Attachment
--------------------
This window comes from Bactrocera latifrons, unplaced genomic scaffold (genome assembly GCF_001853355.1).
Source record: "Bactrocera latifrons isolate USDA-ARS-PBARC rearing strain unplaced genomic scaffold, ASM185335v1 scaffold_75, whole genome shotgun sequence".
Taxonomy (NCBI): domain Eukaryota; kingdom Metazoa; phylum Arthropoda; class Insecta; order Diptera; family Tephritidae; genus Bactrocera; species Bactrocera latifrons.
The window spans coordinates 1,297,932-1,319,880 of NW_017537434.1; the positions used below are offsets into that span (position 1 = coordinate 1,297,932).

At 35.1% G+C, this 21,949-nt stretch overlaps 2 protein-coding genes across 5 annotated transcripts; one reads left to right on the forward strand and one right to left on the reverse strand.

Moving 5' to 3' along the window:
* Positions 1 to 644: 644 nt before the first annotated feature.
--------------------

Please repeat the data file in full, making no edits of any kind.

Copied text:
This window comes from Bactrocera latifrons, unplaced genomic scaffold (genome assembly GCF_001853355.1).
Source record: "Bactrocera latifrons isolate USDA-ARS-PBARC rearing strain unplaced genomic scaffold, ASM185335v1 scaffold_75, whole genome shotgun sequence".
Taxonomy (NCBI): domain Eukaryota; kingdom Metazoa; phylum Arthropoda; class Insecta; order Diptera; family Tephritidae; genus Bactrocera; species Bactrocera latifrons.
The window spans coordinates 1,297,932-1,319,880 of NW_017537434.1; the positions used below are offsets into that span (position 1 = coordinate 1,297,932).

At 35.1% G+C, this 21,949-nt stretch overlaps 2 protein-coding genes across 5 annotated transcripts; one reads left to right on the forward strand and one right to left on the reverse strand.

Moving 5' to 3' along the window:
* Positions 1 to 644: 644 nt before the first annotated feature.